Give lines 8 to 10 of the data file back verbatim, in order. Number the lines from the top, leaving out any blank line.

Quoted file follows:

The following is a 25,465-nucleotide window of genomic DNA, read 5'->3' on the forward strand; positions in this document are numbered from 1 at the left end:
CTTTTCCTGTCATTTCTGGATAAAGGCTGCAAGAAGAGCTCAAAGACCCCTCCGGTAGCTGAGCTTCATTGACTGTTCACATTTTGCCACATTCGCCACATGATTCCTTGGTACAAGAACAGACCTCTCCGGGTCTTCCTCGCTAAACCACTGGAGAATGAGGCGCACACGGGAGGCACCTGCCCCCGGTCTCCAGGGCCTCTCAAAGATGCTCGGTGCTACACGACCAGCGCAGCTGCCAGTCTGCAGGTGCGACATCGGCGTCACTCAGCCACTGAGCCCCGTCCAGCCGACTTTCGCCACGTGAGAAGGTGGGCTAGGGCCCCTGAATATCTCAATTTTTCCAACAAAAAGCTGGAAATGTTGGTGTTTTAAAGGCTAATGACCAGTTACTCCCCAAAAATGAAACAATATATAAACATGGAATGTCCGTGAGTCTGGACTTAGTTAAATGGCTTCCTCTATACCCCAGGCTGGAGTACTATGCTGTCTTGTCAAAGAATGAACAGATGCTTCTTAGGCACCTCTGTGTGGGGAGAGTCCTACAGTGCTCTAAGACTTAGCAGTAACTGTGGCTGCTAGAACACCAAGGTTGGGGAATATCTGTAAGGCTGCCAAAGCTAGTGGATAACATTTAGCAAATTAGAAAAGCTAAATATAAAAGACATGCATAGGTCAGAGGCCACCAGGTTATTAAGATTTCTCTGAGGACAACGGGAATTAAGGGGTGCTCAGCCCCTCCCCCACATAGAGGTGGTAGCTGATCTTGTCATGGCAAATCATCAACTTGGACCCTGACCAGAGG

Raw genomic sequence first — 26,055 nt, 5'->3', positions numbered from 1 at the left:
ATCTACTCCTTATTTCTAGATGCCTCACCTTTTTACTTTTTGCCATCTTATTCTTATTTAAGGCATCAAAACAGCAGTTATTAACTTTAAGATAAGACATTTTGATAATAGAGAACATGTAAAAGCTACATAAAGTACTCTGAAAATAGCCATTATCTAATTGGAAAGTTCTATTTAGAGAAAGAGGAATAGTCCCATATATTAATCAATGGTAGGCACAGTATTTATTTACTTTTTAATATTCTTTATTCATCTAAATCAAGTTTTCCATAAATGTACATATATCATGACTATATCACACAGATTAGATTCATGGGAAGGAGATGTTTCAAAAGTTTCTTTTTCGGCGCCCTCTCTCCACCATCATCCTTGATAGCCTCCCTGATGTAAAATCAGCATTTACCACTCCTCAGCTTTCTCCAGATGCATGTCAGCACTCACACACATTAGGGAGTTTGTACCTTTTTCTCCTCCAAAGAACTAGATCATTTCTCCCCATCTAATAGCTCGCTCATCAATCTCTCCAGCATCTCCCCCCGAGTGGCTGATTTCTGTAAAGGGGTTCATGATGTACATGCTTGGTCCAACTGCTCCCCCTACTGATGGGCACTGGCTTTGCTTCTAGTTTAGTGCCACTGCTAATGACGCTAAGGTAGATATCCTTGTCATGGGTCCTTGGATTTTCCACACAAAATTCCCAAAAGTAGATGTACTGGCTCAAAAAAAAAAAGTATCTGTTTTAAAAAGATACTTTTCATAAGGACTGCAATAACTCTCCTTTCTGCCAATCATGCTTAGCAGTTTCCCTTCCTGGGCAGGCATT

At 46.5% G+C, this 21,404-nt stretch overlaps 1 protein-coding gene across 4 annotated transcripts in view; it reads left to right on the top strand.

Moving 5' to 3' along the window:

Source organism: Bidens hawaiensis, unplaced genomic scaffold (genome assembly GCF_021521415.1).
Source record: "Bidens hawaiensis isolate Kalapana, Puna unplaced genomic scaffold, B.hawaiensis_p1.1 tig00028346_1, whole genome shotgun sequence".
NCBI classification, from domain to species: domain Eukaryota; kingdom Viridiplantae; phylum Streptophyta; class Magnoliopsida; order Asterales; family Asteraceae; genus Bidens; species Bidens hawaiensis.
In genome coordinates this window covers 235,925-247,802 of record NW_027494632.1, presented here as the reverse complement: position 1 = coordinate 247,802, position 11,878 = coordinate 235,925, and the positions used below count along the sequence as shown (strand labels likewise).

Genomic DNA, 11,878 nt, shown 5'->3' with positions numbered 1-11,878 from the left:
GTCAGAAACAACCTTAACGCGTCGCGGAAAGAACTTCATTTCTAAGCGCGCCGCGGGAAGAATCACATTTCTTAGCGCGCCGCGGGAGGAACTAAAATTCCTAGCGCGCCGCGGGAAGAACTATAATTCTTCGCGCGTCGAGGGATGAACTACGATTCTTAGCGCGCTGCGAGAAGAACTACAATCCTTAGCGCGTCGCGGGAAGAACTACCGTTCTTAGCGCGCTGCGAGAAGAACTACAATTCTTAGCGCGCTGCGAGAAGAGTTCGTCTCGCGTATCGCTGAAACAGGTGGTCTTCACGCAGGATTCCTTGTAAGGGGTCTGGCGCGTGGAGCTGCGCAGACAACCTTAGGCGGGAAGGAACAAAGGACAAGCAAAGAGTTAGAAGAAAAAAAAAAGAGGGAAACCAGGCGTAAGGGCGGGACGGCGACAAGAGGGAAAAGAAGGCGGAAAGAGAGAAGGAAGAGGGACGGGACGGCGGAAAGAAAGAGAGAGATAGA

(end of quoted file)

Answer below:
Source record: "Bidens hawaiensis isolate Kalapana, Puna unplaced genomic scaffold, B.hawaiensis_p1.1 tig00028346_1, whole genome shotgun sequence".
NCBI classification, from domain to species: domain Eukaryota; kingdom Viridiplantae; phylum Streptophyta; class Magnoliopsida; order Asterales; family Asteraceae; genus Bidens; species Bidens hawaiensis.
In genome coordinates this window covers 235,925-247,802 of record NW_027494632.1, presented here as the reverse complement: position 1 = coordinate 247,802, position 11,878 = coordinate 235,925, and the positions used below count along the sequence as shown (strand labels likewise).